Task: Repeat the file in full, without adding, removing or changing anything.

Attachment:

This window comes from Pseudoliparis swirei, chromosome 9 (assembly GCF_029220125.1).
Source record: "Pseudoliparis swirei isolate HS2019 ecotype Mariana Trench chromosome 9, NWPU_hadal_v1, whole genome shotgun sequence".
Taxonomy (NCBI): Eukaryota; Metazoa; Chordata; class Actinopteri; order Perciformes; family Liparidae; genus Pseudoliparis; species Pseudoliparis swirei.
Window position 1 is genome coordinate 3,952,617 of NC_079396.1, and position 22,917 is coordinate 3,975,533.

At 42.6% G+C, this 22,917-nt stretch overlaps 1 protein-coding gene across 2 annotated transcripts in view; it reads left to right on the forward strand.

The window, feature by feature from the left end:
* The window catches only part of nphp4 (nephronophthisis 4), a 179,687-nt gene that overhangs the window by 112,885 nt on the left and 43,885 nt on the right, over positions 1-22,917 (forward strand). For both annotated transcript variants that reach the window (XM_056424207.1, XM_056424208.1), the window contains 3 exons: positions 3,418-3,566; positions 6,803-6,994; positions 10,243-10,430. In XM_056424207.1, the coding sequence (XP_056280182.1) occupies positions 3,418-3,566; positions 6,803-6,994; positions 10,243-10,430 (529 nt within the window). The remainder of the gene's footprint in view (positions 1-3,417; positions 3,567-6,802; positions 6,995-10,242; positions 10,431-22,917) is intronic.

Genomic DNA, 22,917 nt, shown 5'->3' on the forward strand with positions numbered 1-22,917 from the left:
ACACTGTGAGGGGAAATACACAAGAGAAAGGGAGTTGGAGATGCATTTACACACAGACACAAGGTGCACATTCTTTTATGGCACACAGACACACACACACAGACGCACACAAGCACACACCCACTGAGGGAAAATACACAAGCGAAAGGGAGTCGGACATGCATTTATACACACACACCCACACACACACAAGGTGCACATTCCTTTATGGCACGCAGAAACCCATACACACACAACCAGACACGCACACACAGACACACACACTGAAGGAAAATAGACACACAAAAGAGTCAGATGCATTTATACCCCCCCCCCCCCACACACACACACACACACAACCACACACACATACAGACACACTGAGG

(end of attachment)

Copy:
This window comes from Pseudoliparis swirei, chromosome 9 (assembly GCF_029220125.1).
Source record: "Pseudoliparis swirei isolate HS2019 ecotype Mariana Trench chromosome 9, NWPU_hadal_v1, whole genome shotgun sequence".
Taxonomy (NCBI): Eukaryota; Metazoa; Chordata; class Actinopteri; order Perciformes; family Liparidae; genus Pseudoliparis; species Pseudoliparis swirei.
Window position 1 is genome coordinate 3,952,617 of NC_079396.1, and position 22,917 is coordinate 3,975,533.

At 42.6% G+C, this 22,917-nt stretch overlaps 1 protein-coding gene across 2 annotated transcripts in view; it reads left to right on the forward strand.

The window, feature by feature from the left end:
* The window catches only part of nphp4 (nephronophthisis 4), a 179,687-nt gene that overhangs the window by 112,885 nt on the left and 43,885 nt on the right, over positions 1-22,917 (forward strand). For both annotated transcript variants that reach the window (XM_056424207.1, XM_056424208.1), the window contains 3 exons: positions 3,418-3,566; positions 6,803-6,994; positions 10,243-10,430. In XM_056424207.1, the coding sequence (XP_056280182.1) occupies positions 3,418-3,566; positions 6,803-6,994; positions 10,243-10,430 (529 nt within the window). The remainder of the gene's footprint in view (positions 1-3,417; positions 3,567-6,802; positions 6,995-10,242; positions 10,431-22,917) is intronic.

Genomic DNA, 22,917 nt, shown 5'->3' on the forward strand with positions numbered 1-22,917 from the left:
ACACTGTGAGGGGAAATACACAAGAGAAAGGGAGTTGGAGATGCATTTACACACAGACACAAGGTGCACATTCTTTTATGGCACACAGACACACACACACAGACGCACACAAGCACACACCCACTGAGGGAAAATACACAAGCGAAAGGGAGTCGGACATGCATTTATACACACACACCCACACACACACAAGGTGCACATTCCTTTATGGCACGCAGAAACCCATACACACACAACCAGACACGCACACACAGACACACACACTGAAGGAAAATAGACACACAAAAGAGTCAGATGCATTTATACCCCCCCCCCCCCACACACACACACACACACAACCACACACACATACAGACACACTGAGG